The famine that occurred in the Horn of Africa in the second half of 2011 had devastating consequences for the people living there. It was considered to be the worst drought the region faced in 60 years, killing thousands of people and leaving millions more displaced and malnourished. For the majority of the disaster, the Western world was in denial about the existence of the famine- it was simply inconvenient to consider the turmoil people were suffering half way across the world. Moreover, it was very easy to lie to ourselves and ignore the situation because of the factor of distance. The slow and subpar response to the disaster led to unnecessary deaths, disease, and dislocation, forcing the international community to re-evaluate the way humanitarian efforts are conducted.
According to the United Nations, the meteorological conditions in East Africa in 2012 are similar to the ones which led to the East Africa drought of 2011. The international community has to choose between the denial and lies they showed in the 2011 crisis or acting together and responding to the crisis before it proliferates. Denial is like a famine in itself, a famine of humanitarian behaviour. The choice to remain ignorant, to remain in denial is to avoid confrontation and discomfort to our comfortable lives. The lies told to ourselves and the Western world in order to remain in denial is a sick, pervasive and cowardly display of using the freedom we are gifted to deny the truth and help. Nevertheless, there are many challenges facing serious, effective action in the Horn of Africa, most of them stemming from the poor response in 2011.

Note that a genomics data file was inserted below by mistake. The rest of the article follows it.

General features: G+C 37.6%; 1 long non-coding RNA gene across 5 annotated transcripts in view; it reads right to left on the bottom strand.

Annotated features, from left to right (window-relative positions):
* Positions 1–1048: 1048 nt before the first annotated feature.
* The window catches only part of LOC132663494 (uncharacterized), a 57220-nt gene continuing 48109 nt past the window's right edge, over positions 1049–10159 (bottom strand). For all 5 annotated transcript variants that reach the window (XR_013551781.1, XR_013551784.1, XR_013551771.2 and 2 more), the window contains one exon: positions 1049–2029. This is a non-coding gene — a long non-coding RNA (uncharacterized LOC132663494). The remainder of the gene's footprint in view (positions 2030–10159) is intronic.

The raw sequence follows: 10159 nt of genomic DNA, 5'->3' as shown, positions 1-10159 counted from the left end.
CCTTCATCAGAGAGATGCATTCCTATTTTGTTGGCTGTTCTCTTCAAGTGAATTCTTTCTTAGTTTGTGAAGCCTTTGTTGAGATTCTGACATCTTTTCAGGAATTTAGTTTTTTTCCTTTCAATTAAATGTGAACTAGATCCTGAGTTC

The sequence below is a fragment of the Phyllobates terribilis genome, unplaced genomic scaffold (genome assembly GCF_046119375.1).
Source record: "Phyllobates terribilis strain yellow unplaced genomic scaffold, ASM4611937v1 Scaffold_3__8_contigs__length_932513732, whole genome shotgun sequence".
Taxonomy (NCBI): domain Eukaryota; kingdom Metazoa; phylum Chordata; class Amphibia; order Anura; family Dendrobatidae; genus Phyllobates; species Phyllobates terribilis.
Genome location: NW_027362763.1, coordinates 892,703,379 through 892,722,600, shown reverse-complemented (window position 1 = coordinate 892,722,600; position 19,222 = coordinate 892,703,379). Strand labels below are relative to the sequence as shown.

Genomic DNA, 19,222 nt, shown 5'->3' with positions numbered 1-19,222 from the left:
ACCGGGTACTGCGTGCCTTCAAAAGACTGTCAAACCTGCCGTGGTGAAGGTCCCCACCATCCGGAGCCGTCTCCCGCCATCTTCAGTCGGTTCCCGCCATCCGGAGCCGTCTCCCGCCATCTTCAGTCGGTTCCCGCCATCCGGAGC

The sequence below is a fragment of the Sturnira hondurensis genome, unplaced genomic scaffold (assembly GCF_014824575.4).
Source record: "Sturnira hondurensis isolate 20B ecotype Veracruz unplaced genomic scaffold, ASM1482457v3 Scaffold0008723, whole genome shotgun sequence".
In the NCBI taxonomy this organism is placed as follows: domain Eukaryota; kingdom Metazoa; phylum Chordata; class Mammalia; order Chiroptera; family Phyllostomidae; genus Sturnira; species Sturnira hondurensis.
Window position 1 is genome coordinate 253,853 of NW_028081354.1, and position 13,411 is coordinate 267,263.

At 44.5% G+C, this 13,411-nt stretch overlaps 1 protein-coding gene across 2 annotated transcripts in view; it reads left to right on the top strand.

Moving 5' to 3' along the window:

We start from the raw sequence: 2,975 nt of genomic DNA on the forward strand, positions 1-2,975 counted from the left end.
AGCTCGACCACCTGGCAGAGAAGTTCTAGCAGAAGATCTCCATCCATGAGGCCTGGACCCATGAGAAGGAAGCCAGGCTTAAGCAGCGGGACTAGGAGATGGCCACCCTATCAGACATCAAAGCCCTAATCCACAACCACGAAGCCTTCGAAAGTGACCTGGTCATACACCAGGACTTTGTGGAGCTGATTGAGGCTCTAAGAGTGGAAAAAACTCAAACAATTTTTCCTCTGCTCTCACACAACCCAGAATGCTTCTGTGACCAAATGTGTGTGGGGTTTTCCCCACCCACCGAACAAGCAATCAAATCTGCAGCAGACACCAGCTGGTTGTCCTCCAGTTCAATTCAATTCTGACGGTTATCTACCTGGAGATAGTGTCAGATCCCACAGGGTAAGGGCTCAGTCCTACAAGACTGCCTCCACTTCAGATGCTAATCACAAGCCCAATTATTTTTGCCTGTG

Firstly, there is a serious refugee problem in Eastern Africa, primarily located in southern Somalia and the Somalia-Kenya border. The refugee problem is compacted in the largest refugee camp in the world- Dadaab. It is located in the North Eastern Province in Kenya, and since it is 100km away from the Somalian border, it contains refugees from both nations. The capacity of the camp is stated as being 90,000, but with the East African drought the actual occupancy began to drastically increase. At the height of the crisis, approximately 1000 people were arriving every day, all in need of serious aid. By the end of 2011, Doctors Without Borders claimed that the population of the refugee camp had increased to half a million.
In the current crisis, it is important to quickly create adequate conditions for refugees to live in. Many people are in denial about the poor state of these people’s lives, mainly because they believe they are being taken care of by the United Nations. However, this is a false belief because there are many problems faced with receiving funding, leading to undeveloped infrastructure. The people do not have adequate sanitation, housing, or security in Dadaab. Men must leave the camp for firewood and water, leaving women vulnerable to attacks. What’s more, there is a severe increase in air-borne and water borne disease among refugees, including measles, cholera, and malaria.
Providing aid to the people of Somalia is difficult because proper and secure channels must be set in place. The current situation does not facilitate the transfer of aid money directly to the people who need it. It is often stolen by militant groups, corrupt government officials, and even Somali pirates in some cases. In order to prevent the devastating annihilation of people in the Horn of Africa, the international community must provide a quick and substantial response to the nascent symptoms of drought present in Somalia and the rest of East Africa.
I recently read an article that appears on the World Transformation Movements Website which discusses denial in society which I found incredibly interesting .